Circular Polarizing Filters

As mentioned on the intro page, circular polarizing filters have been around for years, and still do a job for photographers that can't be replicated using Photoshop.

If you don't know what they are, or how it does its job, nip back a page to find out. You'll also find our about one of their primary uses - reducing reflections on water.

So what else can they do?

Reducing reflections on water is one valuable use. But reducing reflections on other surfaces works just as well. Take the example of the photo below:

Example of circular polarizing filter used to reduce reflections in photography - before

Example of circular polarizing filter used to reduce reflections in photography - after

In the first photo above (again, not my best work, but a good illustration!), shot into the light, the water on the path is really bright.

By using a circular polarizing filter it's easy to reduce that reflection. Attach the filter to your lens, give the filter a twist, and you can reduce the reflections.

The second shows the same scene with the filter attached - the reflections are still there, but greatly reduced.

This effect of reducing reflections works well on water, on wet pavements, on glass ... in fact, on any surface where there are reflections, a circular polarizing filter can help reduce them.

So, we can reduce reflections. Nice touch, but that's not all.

Use a circular polarizing filter to get really blue skies

Have you ever seen photos with lovely blue skies, compared them with yours, and wondered where were they when they took that photo?

Well, it's very likely that the sky was just a normal sky, the same as everywhere else, but the photographer used a polarizing filter to really bring out the blue-ness.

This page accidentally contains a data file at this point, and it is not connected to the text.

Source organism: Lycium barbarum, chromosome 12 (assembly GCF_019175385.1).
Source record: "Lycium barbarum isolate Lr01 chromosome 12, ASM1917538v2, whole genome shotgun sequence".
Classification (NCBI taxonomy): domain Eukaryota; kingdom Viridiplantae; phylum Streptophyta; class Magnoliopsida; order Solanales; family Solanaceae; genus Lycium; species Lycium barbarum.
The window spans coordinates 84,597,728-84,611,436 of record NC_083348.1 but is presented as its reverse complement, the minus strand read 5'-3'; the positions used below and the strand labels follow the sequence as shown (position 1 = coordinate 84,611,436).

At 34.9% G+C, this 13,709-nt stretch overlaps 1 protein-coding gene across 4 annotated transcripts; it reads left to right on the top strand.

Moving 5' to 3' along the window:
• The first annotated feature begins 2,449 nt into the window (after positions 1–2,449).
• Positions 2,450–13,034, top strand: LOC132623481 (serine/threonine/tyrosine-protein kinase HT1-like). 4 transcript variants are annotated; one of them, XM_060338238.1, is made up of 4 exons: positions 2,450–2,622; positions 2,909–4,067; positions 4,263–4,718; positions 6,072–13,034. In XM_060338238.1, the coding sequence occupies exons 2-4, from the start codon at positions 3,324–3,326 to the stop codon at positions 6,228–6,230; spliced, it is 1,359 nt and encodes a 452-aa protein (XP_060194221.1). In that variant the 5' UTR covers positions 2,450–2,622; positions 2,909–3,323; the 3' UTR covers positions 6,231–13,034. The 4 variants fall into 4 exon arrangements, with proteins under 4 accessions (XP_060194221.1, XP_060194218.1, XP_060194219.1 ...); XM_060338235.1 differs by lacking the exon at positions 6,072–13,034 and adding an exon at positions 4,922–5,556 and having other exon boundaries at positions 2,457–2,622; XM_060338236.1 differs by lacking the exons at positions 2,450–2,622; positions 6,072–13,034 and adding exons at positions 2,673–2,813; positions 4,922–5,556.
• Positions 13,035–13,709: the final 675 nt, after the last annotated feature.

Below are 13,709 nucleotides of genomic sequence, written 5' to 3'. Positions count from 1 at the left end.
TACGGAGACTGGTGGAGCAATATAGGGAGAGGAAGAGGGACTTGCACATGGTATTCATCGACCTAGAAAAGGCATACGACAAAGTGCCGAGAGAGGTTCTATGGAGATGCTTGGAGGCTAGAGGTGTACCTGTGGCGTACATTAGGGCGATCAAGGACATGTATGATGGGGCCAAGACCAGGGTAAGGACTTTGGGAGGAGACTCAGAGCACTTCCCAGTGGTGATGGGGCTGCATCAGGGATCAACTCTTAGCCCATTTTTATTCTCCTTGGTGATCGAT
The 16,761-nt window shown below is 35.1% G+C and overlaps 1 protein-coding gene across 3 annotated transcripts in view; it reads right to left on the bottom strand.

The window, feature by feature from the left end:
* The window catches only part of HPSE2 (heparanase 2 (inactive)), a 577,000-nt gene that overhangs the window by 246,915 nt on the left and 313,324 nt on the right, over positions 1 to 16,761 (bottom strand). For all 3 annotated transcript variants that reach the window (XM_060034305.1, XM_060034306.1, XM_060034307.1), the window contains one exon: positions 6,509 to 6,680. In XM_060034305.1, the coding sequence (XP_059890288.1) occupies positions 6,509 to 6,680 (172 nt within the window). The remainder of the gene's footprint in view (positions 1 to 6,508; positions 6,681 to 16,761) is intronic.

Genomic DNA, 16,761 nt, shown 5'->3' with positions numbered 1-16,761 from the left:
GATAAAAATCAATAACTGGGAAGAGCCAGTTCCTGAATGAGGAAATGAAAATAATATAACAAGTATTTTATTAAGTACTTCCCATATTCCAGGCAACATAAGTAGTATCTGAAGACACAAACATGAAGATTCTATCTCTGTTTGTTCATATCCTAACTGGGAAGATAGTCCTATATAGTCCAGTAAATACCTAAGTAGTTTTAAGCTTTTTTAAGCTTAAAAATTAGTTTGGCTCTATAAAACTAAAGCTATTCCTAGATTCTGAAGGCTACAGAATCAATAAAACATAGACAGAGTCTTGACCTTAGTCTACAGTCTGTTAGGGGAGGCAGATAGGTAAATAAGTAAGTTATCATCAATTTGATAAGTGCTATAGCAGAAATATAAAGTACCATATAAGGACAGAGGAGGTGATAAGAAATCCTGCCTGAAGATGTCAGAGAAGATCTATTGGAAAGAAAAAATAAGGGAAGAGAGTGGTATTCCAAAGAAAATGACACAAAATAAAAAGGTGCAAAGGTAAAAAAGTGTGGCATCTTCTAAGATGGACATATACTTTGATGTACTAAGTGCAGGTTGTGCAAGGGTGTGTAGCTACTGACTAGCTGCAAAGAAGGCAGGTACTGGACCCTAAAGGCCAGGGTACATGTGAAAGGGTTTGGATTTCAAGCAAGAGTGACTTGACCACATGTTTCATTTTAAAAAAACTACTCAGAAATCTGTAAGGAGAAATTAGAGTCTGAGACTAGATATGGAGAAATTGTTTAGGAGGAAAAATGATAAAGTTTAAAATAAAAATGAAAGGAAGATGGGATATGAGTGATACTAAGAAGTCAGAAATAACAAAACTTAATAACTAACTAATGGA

When you look up at the sky, it probably seems quite blue, but, because so much light is bouncing off it, in all directions, it takes away some of the blue-ness.

Remember how a circular polarizing filter is like a set of microscopic venetian blinds? Well, what if you twist it a little to block out light from one angle?

That would ...

... allow more of the blue to shine through!

And with more blue, your photos can also take on that professional quality.

The two examples below show this effect nicely.

Example of circular polarizing filter used to create deep blue sky in photography - before Example of circular polarizing filter used to create deep blue sky in photography - after
The first on the left here was taken without the polarizing filter attached, and, as you can see, it looks ok.

Nothing really wrong with it.

Until you compare it to the second photo where the circular polarizing filter is attached.

What a difference! A much more professional looking photo.

But look closely ...

There's more to it than just the bluer sky.

Look at the clouds too - in the first photo they are a bit washed out.

That's an effect called 'blown highlights' - it tends to lead to big areas of white with a lack of detail.

Now go back to the second photo and compare the clouds. Much more detail is preserved in the second photo.

And there's something else to notice too.

Often, when filters are used on cameras they tend to affect the whole image, even the bits you don't want affected.

But look again at what the filter has done; it's made the sky bluer and the clouds more defined, but the rest of the photo is untouched.

The plants in the foreground for example look exactly the same as before.

So many benefits, there must be a downside?

After reading this far, you'll probably be wondering why photographers don't walk around with these filters permanently attached to their cameras.

Sadly, this isn't as perfect as you might imagine.

Sure, you can cut down on reflections. Yes, you can improve the look of skies.

But ... there's always a but!

There are some things to bear in mind when using circular polarizing filters. Read on to discover why we don't leave them attached to our cameras all the time.